I recently blogged about how you can achieve the same benefits with electronic boards (see below).
Overall I'd like to see a more researched & nuanced article that considers the different reasons why tools should or should not be used, what are the different ways it can be used, and in which contexts its a good idea and when its a bad idea.
Here are three blog posts on similar topics that I've done in the past:
 5 Reasons Why Physical Boards Are Better Than Electronic Boards - toolsforagile.com/blog/archives/762/5-reasons-w...
 5 Reasons Why Electronic Boards Are Better Than Physical Boards - toolsforagile.com/blog/archives/760/5-reasons-w...
 5 tips to make your electronic board more visible - toolsforagile.com/blog/archives/932/5-tips-to-m...
Re: So why can't you do these with virtual boards?
You'll notice that most of the tools agilists object so strongly too are rarely the programmer-tools (e.g., the IDE, built/test-automation), its the more traditional tools for somehow managing or controlling the project and how it captures and communicates knowledge.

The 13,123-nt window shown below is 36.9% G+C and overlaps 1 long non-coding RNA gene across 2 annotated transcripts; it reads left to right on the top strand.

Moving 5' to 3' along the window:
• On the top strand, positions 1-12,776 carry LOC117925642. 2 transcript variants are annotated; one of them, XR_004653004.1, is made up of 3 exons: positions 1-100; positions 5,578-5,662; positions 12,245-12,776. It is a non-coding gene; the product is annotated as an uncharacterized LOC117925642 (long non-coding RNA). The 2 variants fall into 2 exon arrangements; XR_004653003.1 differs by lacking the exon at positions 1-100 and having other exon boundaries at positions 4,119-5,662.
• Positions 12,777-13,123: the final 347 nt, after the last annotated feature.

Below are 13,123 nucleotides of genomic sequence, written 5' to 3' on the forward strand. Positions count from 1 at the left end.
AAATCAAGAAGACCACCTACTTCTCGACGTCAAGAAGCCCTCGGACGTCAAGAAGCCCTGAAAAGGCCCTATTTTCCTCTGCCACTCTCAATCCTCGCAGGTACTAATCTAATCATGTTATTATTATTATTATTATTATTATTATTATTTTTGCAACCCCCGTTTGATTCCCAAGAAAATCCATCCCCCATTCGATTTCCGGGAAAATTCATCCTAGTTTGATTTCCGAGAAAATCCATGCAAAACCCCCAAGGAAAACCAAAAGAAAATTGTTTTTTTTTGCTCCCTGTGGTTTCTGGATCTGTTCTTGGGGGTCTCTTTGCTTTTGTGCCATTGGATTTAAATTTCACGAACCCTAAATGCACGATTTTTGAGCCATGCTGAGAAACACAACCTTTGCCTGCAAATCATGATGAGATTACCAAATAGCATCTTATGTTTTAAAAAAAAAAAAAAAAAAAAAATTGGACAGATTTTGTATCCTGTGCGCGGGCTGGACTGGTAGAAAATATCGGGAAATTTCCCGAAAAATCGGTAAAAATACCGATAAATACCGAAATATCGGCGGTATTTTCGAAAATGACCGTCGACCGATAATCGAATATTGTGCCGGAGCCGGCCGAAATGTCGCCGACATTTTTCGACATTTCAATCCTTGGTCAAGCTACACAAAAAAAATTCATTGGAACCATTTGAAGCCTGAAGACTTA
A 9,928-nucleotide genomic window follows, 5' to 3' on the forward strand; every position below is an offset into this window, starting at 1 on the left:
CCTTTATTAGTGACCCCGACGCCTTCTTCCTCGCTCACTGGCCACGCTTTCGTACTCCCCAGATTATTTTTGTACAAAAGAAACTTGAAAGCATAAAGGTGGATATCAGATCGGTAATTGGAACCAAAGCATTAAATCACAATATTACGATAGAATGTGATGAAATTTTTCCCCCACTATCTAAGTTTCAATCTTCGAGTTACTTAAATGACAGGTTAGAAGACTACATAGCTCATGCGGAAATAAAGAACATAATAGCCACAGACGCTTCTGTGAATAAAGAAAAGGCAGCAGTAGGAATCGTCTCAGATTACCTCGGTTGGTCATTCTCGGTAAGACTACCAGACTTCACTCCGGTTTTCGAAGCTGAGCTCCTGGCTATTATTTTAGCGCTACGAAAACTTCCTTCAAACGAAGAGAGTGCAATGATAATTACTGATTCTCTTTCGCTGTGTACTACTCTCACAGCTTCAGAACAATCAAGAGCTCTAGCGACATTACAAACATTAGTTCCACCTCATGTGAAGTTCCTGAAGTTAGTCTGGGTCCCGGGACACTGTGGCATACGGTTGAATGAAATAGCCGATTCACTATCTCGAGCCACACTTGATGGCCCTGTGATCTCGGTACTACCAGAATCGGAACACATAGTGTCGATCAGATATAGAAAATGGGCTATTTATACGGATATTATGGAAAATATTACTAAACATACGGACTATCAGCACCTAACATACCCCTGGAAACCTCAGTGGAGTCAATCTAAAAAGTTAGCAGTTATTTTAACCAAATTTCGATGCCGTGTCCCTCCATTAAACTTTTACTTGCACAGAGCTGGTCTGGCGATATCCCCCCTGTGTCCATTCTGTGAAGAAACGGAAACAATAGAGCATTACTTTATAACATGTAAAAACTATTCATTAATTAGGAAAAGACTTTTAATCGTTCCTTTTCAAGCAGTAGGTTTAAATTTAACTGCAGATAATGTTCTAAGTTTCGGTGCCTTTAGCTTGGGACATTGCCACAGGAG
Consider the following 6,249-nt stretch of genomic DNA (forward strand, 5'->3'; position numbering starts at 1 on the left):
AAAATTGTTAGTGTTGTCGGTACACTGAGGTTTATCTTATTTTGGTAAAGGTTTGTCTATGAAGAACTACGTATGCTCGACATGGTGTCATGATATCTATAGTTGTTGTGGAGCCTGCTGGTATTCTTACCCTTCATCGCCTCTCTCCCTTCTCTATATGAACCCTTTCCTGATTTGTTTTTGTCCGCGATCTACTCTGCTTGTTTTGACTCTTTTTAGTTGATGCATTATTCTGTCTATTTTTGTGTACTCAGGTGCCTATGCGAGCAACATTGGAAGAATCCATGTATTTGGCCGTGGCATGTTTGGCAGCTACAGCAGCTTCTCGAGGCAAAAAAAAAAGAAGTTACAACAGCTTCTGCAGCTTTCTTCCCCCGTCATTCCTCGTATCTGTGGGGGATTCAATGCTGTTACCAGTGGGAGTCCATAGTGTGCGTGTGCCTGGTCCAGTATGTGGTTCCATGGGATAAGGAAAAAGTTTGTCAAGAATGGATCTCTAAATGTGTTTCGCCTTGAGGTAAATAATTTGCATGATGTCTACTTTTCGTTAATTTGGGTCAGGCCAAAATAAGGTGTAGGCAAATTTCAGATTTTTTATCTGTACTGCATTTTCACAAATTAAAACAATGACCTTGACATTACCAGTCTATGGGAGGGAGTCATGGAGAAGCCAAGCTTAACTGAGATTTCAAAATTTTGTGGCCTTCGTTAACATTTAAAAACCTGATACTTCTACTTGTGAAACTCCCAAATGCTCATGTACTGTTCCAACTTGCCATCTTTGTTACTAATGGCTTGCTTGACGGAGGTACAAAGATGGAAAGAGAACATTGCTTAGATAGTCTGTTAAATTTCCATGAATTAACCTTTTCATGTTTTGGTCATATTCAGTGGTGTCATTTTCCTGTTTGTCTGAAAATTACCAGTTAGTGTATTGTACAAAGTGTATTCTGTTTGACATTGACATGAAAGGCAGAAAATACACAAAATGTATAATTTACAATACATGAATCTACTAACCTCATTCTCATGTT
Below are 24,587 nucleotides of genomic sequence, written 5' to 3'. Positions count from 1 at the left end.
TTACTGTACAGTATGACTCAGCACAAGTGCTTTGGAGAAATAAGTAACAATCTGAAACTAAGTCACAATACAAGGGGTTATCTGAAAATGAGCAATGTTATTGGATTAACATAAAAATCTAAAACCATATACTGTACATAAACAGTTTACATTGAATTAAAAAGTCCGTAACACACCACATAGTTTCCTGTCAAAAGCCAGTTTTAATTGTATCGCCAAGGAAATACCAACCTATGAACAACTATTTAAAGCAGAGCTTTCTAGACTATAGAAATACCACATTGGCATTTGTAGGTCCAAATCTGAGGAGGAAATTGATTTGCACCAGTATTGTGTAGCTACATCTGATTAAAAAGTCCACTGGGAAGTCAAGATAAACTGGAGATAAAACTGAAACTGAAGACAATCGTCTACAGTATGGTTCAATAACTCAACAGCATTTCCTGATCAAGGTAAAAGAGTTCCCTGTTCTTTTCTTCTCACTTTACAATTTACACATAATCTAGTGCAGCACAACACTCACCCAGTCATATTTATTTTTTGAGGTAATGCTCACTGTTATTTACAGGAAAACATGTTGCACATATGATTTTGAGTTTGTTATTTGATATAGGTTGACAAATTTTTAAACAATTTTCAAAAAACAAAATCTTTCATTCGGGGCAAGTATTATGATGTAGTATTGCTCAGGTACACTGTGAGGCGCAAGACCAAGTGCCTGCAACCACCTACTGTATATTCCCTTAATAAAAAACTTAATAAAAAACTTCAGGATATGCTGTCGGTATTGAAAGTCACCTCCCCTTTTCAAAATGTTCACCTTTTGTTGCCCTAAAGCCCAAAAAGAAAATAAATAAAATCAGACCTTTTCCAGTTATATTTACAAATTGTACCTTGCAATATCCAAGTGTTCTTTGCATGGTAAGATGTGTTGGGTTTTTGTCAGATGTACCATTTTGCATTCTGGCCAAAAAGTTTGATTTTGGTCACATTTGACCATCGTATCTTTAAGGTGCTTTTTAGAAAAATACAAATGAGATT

The big objection given was how it goes against the agile values. But the more fundamental root of those objections is that the overwhelming majority of those tools at the time were based on more traditional ideas of what the work is supposed to be and how it should be done (e.g., phases, handoffs, separate dedicated, teams/people and repositories per functional discipline, etc.)
The bottom-lin is those tools were fundamentally based on a non-agile paradigm of working.
But it's more than a decade later now and there are now many tools that ARE based on the agile paradigm of working and do a darn good job of supporting that paradigm and the agile values.
Of course the trick is to be able to separate the tools that legitimately do that from the "posers", and not be lulled into forgetting those agile values (which can be quite challenging for some teams that are still in initial stages of agile adoption/maturity and don't get have those values and that paradigm properly "hardwired in" to their mindset).
Shane Hastie on Distributed Agile Teams, Product Ownership and the Agile Manifesto Translation Program
Shane Hastie Apr 17, 2015